1. For sure, that is definitely something I’ve learned from the blogging experience. The moment when I stopped caring about metrics really helped me come into my own as a blogger. Because often when you just put yourself out there, there are folks who feel the way you do and eat up your words as a result!

      Liked by 1 person

  7. I can relate to the lack of motivation – in my case, it’s because I lost track of my routine (exercise, healthy eating, sleep etc). Crunching on my blog kinda led to that…but, as I realised, you have to pace yourself. As long as you are making the best use of your time, then it’s ok to juggle priorities.

    Good luck with the house hunting – a nightmare, but one of the most important things you’ll ever do. It’s worth the wait for the perfect place and you’ll know once you find it. Never settle for less!


  8. Good luck with house hunting! I’ve found moving to be one of the most stressful undertakings…..

    That’s interesting what you said about being a theater major. I was a music major, and there was always a recital to prepare for, a concert coming up, or some gig that was being dropped on you at the last minute, on top of class obligations and any part time job things one might have. As the saying goes, if you need something done, ask a busy person. It was nice always feeling like I was “going,” because everything seemed *vitally important* and getting everything done in a day was such a great feeling. Some people call it stressful, but I tended to call it “structure.”

    I wonder sometimes if there’s a difference between the “being busy” sort of stressed and the “being emotionally drained” kind of stressed. The former is something that people tend to be able to push through… at least until it becomes the latter. I’ve also found myself edging into the second category recently, so keeping busy is a double-edged sword – it might drain me more, but it reminds me of the “being busy” times that were stressful but in a good way. You’re right; it’s not particularly healthy, but I guess it gets the job done?? Amazing how the arts condition you to exist in a certain state, isn’t it??

    Anyway,all this to say that you know you better than anyone, so be sure to take care of yourself in any way that makes sense and will be meaningful to you! We’ll all be here when you get back if you take a break!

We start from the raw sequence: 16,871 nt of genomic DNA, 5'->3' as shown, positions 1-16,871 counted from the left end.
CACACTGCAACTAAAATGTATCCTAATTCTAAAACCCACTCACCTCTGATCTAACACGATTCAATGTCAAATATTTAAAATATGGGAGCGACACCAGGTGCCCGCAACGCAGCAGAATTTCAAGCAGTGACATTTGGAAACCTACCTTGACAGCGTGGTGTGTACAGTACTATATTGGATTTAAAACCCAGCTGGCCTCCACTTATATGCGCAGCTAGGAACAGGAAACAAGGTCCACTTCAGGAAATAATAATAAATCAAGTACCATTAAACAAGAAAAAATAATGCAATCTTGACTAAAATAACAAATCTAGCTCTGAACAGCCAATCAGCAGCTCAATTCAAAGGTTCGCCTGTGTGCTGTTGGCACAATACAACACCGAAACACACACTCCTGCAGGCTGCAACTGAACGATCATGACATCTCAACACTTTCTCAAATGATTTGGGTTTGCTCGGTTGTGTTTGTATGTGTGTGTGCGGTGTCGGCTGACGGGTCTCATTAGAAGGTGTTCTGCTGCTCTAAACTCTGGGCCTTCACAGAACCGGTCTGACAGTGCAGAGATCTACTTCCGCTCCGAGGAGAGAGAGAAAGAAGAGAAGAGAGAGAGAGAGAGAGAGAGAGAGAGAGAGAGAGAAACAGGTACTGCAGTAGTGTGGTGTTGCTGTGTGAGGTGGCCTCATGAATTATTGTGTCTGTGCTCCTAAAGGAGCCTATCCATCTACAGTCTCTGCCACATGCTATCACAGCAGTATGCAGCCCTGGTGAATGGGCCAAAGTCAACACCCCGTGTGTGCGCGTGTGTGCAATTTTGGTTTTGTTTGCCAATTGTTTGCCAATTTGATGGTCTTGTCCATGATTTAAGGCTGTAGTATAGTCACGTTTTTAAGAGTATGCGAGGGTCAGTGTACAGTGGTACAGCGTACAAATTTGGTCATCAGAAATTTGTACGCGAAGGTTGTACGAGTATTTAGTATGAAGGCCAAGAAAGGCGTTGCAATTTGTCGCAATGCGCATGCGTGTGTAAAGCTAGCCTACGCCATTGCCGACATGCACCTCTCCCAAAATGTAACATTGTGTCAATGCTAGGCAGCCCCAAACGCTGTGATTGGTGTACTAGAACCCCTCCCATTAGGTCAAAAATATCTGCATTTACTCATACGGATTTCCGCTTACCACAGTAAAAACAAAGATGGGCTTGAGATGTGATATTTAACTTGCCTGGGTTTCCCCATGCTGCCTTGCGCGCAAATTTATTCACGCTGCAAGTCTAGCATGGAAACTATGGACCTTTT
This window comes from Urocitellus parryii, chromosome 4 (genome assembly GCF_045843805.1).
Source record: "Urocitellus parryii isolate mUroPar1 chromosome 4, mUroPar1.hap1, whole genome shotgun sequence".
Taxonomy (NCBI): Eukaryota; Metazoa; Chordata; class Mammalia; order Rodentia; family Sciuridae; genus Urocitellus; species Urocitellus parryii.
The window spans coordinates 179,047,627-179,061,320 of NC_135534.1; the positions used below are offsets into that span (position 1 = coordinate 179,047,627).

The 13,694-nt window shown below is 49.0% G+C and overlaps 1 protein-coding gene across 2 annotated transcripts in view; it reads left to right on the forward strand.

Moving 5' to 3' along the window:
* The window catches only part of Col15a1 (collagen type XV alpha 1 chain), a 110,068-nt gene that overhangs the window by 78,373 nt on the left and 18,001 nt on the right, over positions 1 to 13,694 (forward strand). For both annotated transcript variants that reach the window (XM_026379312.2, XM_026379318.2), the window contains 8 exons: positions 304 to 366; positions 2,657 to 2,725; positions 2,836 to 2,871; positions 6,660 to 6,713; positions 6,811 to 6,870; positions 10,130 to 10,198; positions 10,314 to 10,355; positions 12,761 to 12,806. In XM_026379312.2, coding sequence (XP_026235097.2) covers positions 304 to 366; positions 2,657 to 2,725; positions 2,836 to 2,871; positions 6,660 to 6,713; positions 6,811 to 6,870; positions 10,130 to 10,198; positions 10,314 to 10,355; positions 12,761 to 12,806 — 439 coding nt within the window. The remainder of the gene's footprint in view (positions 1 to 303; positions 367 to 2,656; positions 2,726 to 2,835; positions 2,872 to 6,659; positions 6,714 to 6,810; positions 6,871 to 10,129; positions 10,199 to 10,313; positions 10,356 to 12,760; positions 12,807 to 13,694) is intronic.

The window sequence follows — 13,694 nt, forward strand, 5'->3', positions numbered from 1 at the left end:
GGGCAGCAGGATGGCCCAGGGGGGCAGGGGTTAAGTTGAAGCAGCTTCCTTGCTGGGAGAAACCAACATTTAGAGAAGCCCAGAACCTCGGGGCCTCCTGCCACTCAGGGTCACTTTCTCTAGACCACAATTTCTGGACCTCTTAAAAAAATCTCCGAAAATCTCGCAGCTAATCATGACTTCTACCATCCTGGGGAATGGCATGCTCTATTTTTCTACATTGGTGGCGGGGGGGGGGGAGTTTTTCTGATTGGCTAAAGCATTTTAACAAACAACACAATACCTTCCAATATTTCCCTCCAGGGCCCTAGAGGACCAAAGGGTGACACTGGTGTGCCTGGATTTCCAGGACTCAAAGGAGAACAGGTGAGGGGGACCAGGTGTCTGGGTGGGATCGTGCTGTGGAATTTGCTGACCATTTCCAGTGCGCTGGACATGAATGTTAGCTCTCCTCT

9. Crunch time can both be good and bad. Some people thrive under it, as is evident mostly in my work place, and what I’ve experienced here myself. However, I’m at the point of my job where the rewards aren’t there and I can’t always be crunching because I just wear myself out and become very negative about my workplace.

    As for personal life crunch, that’s a different story, and I could throw a job I enjoy in here as well. For things I genuinely enjoy, crunch is not as bad. It can still be tiring, but it ends up making me feel very rewarded by the end of it all.

    But in the end, there’s still that feeling where you do get burned out and just need to step back again. Only thing I could say, and I kind of learned this through playing Stardew Valley recently is that you don’t always need to do everything right now and as quickly as possible. I relate to wanting to play games quickly so I can write about them, but then that’s at the expense of my enjoyment, and sometimes my sanity. In Stardew Valley, I started out the first month trying to maximize everything and freaking out about mistakes. But then I realized, even if I do all these tasks, there’s still so much more after that to do that I’ll never stop the grind. So I just took a step back if I missed something, no big deal, I could do it the next day or next month, but the thing that matters is it’ll get done soon enough.

    Hope that makes sense and good luck with the house hunting!

    Liked by 1 person

    1. Thanks! I definitely get that – there’s certainly a danger in trying to “maximize” an experience and forgetting to have fun with it. That’s a perspective I have to reinforce for myself with blogging a lot. Anytime I get in a mindset where I’m thinking metrics before meaningful interaction, I know I need to take a step back and re-evaluate why I’m doing this. Which generally leads me to chill out and just have fun doing it!

      Liked by 1 person